| Home | Contact Us | Help |
 

   History
Origins
The first invaders
The second invaders
Other invaders
The Guanche warriors
Great Guanche menceys
The colonisation of the Guanche people
   Culture
Art
Customs
Science
Language
Guanche social structure and political organisation before the conquest
Religion
   The legacies of the Guanches
Caves, Mummies
Cave art
Pyramids
Guanche findings
Maps
Web cam live 24 hours!
Latest News
Canarian Culture
Restaurants
Daily Weather
Estate Agents
Customs
Health care centres
Consulate
Airport Regulations
Sanitary Regulations
Contact Us
Help
Gallery

Ads By CiberSpaces

livechat software for business



 
The Guanche warriors

The Cichiciquitzos or the warriors (destined for the handling of weapons) obeyed a Sigoñe (military chief) and were armed with a banot (a wooden lance), and with very polished stones so that the edges were razor sharp.

They were true masters in the throwing of these projectiles, and they also wielded teniques, which were stones wrapped in skins and held by straps, that were used as dangerous maces. Pursuing the enemy did not figure in their war strategies, since the enemy was considered vanquished if they fled and they did not give chase to exterminate them.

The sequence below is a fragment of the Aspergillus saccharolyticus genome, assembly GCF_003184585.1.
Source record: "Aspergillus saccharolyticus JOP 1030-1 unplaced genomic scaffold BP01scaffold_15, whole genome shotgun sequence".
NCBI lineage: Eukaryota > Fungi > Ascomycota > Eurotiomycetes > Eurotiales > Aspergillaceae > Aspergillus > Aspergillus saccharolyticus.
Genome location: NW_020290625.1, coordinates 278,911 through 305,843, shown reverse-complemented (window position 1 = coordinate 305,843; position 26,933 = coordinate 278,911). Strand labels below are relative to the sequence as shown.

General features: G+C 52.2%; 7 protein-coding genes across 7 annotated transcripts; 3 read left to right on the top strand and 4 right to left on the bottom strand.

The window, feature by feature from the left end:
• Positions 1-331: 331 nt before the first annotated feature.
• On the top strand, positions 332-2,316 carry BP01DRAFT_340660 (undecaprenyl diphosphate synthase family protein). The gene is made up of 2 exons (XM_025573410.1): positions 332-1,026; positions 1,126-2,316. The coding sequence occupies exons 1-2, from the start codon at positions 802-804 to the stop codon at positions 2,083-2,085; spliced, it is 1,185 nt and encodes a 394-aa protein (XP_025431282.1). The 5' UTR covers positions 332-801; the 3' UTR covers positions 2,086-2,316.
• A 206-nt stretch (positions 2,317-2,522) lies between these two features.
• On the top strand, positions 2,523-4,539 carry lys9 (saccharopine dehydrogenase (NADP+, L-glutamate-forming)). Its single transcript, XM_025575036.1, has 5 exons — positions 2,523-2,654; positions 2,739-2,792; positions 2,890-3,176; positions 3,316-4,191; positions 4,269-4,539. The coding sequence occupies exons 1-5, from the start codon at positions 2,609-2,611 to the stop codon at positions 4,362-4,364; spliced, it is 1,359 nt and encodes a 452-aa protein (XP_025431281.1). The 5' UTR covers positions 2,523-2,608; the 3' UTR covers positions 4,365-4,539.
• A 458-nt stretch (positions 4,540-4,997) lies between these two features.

They demonstrated their strength and valour during the colonisation struggles, surprising even the Spanish military men. In Tenerife, in 1494 a group of only three hundred Guanche warriors pertaining to the Tabores de Taoro led by the Sigoñe Chimenchia Tinguaro, stood up to eight hundred well armed soldiers, defeating and destroying almost the entire army. The village where this stand off took place is known today as the Slaughter of Acentejo (La Matanza de Acentejo).

Another of their great battles was the Battle of Las Peñuelas in Tegueste where the mencey Tegueste and the archimencey Zebensui with one thousand two hundred men took part in this fight against the Spanish Army. It is known that many vanquished warriors threw themselves from the summit of the sacred cliffs in order to avoid being captured as prisoners of war.

One of the most famous events is known as the massacre of Aguere, that took place among the Anaga cliffs, where the Spanish surrounded the Guanche warriors and their mencey Behenaro, who threw themselves into the abyss right before the aghast eyes of the Spanish, who named him the crazy king.

During the years of struggle, the nine kingdoms (menceyatos) of Tenerife were divided into war menceyatos (Tegueste, Tacaronte, Taoro, Acoden y Daute) and into peace menceyatos (Anaga, Guimar, Abona y Adeje) which did not fight the conquerors.

In 1496 the conquest of the Island of Tenerife was over, and the final surrender of the courageous Guanche war menceyatos took place in Los Realejos.

Ads By CiberSpaces

 
Ads By CiberSpaces

| Home | Contact Us | Help |